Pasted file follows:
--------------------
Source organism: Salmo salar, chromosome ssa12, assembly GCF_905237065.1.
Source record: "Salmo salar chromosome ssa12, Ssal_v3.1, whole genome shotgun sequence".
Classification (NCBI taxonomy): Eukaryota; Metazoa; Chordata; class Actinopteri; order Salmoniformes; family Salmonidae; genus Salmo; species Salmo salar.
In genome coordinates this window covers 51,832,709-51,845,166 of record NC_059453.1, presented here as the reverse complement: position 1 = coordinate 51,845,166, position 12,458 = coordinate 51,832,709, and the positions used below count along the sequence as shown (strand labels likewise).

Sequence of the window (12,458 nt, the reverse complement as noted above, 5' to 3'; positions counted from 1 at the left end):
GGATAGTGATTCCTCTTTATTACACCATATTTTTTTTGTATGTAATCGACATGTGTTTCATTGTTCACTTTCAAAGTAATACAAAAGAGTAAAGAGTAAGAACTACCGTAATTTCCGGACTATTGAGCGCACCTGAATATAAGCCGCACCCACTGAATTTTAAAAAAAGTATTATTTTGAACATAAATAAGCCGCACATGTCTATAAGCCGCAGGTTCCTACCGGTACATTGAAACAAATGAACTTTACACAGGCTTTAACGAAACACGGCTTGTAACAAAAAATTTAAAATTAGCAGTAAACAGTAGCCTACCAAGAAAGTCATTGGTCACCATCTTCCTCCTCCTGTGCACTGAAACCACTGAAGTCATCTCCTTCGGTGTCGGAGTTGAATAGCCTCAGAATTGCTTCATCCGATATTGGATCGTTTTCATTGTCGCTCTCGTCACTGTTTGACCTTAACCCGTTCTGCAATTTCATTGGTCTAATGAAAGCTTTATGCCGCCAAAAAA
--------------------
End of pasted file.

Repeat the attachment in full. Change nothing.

Source organism: Salmo salar, chromosome ssa12, assembly GCF_905237065.1.
Source record: "Salmo salar chromosome ssa12, Ssal_v3.1, whole genome shotgun sequence".
Classification (NCBI taxonomy): Eukaryota; Metazoa; Chordata; class Actinopteri; order Salmoniformes; family Salmonidae; genus Salmo; species Salmo salar.
In genome coordinates this window covers 51,832,709-51,845,166 of record NC_059453.1, presented here as the reverse complement: position 1 = coordinate 51,845,166, position 12,458 = coordinate 51,832,709, and the positions used below count along the sequence as shown (strand labels likewise).

Sequence of the window (12,458 nt, the reverse complement as noted above, 5' to 3'; positions counted from 1 at the left end):
GGATAGTGATTCCTCTTTATTACACCATATTTTTTTTGTATGTAATCGACATGTGTTTCATTGTTCACTTTCAAAGTAATACAAAAGAGTAAAGAGTAAGAACTACCGTAATTTCCGGACTATTGAGCGCACCTGAATATAAGCCGCACCCACTGAATTTTAAAAAAAGTATTATTTTGAACATAAATAAGCCGCACATGTCTATAAGCCGCAGGTTCCTACCGGTACATTGAAACAAATGAACTTTACACAGGCTTTAACGAAACACGGCTTGTAACAAAAAATTTAAAATTAGCAGTAAACAGTAGCCTACCAAGAAAGTCATTGGTCACCATCTTCCTCCTCCTGTGCACTGAAACCACTGAAGTCATCTCCTTCGGTGTCGGAGTTGAATAGCCTCAGAATTGCTTCATCCGATATTGGATCGTTTTCATTGTCGCTCTCGTCACTGTTTGACCTTAACCCGTTCTGCAATTTCATTGGTCTAATGAAAGCTTTATGCCGCCAAAAAA